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515 E Las Olas Blvd., Ste. 120,
Fort Lauderdale, FL 33301

5 Things to Consider When Redesigning Your Website

Is it time to redesign your website? If you’re not getting the conversions, you think you deserve, and if people leave your site soon after landing, those can be signs you need to give your website a makeover.

Redesigning your website can improve the user experience, increase sales, and boost your rankings and organic traffic. Even if you feel like your website is ready for a change after several years of having the same design, there are some essential things to consider before making any significant changes.

Here are the top five things to think about before redesigning your blog.

1. Determine the Strong and Weak Points of Your Current Web Design

As a web designer, identifying a website’s weak points will allow you to address them adequately while maintaining the vital elements of the design. One way to look at this is to determine how different design elements negatively or positively affect usability and user-friendliness.

In other words, what are your primary CTAs and action goals for your visitors, and is your website designed in such a way as to facilitate those actions with minimal hassle and frustration?

For example, you might want your website visitors to be able to:

  • Fill out a contact form
  • Book an appointment on your calendar
  • Find directions to your store
  • Browse through your catalog
  • Search for a product using the search bar
  • Register for a free trial
  • Set up recurring billing
  • Select from different shipping methods

There are two ways to go about testing your website design’s friendliness. One way is to test your website yourself, putting yourself in a new user’s shoes and trying to navigate one or more of the above processes.
However, usability testing is a better option. Various companies offer usability testing, with real humans testing your site and trying to complete specific actions. It can give you real insights into multiple issues users are running into (your weak points), such as:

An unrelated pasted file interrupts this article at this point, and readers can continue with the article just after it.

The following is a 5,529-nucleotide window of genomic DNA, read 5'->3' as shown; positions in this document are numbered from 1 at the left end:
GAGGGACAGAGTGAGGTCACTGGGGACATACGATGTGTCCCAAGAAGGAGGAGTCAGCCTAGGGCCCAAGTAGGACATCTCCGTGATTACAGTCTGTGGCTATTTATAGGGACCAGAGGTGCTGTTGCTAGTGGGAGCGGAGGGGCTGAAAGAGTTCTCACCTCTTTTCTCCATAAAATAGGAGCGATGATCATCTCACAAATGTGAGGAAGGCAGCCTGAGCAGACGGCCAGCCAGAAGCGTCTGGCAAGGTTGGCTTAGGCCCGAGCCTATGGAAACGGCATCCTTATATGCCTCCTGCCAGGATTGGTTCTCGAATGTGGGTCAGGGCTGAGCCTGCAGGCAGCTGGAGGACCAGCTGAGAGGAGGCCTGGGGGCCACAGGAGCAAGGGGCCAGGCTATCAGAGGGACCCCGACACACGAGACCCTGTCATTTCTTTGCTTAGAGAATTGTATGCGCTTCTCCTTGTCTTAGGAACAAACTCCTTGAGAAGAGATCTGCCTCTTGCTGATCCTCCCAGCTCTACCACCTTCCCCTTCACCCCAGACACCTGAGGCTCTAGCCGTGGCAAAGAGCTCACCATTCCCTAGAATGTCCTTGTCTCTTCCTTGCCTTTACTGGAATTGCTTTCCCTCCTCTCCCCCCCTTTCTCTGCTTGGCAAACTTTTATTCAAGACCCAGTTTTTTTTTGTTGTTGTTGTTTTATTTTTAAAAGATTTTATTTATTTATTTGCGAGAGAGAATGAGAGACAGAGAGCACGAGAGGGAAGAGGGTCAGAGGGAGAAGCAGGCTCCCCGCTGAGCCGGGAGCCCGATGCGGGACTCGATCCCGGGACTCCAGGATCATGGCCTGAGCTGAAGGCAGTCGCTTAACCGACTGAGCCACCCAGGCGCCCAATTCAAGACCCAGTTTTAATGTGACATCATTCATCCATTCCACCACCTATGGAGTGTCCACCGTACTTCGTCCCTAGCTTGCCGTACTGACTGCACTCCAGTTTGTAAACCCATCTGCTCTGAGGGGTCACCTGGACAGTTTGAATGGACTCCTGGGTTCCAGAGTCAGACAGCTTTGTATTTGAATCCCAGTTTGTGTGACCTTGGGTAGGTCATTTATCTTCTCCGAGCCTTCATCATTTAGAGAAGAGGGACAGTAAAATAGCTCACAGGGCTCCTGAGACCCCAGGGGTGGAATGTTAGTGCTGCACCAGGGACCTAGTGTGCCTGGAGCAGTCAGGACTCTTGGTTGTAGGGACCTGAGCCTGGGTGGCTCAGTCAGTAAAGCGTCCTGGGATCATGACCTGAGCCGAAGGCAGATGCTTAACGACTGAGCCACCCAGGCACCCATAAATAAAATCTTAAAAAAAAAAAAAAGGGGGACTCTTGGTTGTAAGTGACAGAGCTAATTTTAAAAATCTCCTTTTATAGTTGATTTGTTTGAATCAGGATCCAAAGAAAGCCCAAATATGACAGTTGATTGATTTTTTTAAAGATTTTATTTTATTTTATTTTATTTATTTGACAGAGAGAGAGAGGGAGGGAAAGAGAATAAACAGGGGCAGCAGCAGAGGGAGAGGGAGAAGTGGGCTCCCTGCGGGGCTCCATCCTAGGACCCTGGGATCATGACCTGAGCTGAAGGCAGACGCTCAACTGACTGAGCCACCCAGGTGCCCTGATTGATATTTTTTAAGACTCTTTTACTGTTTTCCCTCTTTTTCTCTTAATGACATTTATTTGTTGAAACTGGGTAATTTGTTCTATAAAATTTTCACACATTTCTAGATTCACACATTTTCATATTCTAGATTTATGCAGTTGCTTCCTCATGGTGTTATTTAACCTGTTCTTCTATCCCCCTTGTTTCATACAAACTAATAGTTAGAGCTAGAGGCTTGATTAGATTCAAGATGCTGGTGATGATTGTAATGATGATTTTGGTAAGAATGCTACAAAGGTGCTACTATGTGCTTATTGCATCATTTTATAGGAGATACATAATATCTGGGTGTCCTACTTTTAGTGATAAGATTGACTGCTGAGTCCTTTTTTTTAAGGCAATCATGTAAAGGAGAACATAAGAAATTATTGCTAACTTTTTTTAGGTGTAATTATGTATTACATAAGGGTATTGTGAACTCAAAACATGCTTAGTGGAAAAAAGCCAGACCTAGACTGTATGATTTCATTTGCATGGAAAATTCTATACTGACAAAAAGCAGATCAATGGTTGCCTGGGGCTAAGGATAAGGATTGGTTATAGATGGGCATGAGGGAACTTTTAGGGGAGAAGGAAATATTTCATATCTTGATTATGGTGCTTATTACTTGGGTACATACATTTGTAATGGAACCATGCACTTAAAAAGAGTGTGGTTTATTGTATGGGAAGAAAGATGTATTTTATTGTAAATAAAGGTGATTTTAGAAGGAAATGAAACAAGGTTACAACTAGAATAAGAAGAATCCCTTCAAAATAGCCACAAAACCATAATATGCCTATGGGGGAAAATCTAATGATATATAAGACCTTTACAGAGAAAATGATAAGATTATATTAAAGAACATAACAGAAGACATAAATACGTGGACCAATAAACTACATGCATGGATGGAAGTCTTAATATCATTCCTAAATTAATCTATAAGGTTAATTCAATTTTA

• Too many form fields
  • Pop-ups not closing
  • Forms not working on mobile
  • Buttons are not doing anything on specific devices

Heatmap analytics can also help, as they can show which elements and CTAs users are attracted to (your strong points) and which are “struggle points” that cause users to give up and leave.
Google Analytics can help as well. If your site has a high bounce rate, it might point to design issues. Similarly, if people spend less time than average on specific pages, take a closer look at how those pages were intended.

2. Analyze the Competition

Competitor analysis can help you improve your website in many ways, and design is one of them. You can see how your website measures up by analyzing your top competitors.

Using the System Usability Scale, you can also compare your website to your competitors. While not perfect, it’s a quick way to determine a website’s usability score. It consists of 10 questions that reveal how comfortable users are with a software tool, app, website, etc.
It can also help to compare specific design elements. For example, let’s say you and your competitors offer free trials. How does the signup process differ on your respective websites?

Perhaps your competitors allow users to sign up using their Google or Facebook accounts without needing to add a card. That makes it super quick and easy for users to get started and try out the membership or software. If you require email signup or, even worse, ask users to add a credit card before accessing the trial, you’re losing out. How do your menus differ from those on your competitors’ sites? Do you have many more options, which may make things confusing?

Of course, you should also consider the overall look of your site. Do your competitors’ sites look more stylish, user-friendly, and professional? Does your site look outdated in comparison, and does it fare poorly on mobile devices?

For mobile, you can use the Google Mobile-Friendly Test tool to test both your and your competitor’s sites. It allows you to discover whether there are issues on your site that your competitors have already addressed.

Test the site yourself on any mobile devices you own. Check out your competitors’ sites. Do you notice any differences? Do your competitors’ sites load faster? Are they overall easier to navigate?

3. Review Your Brand and Style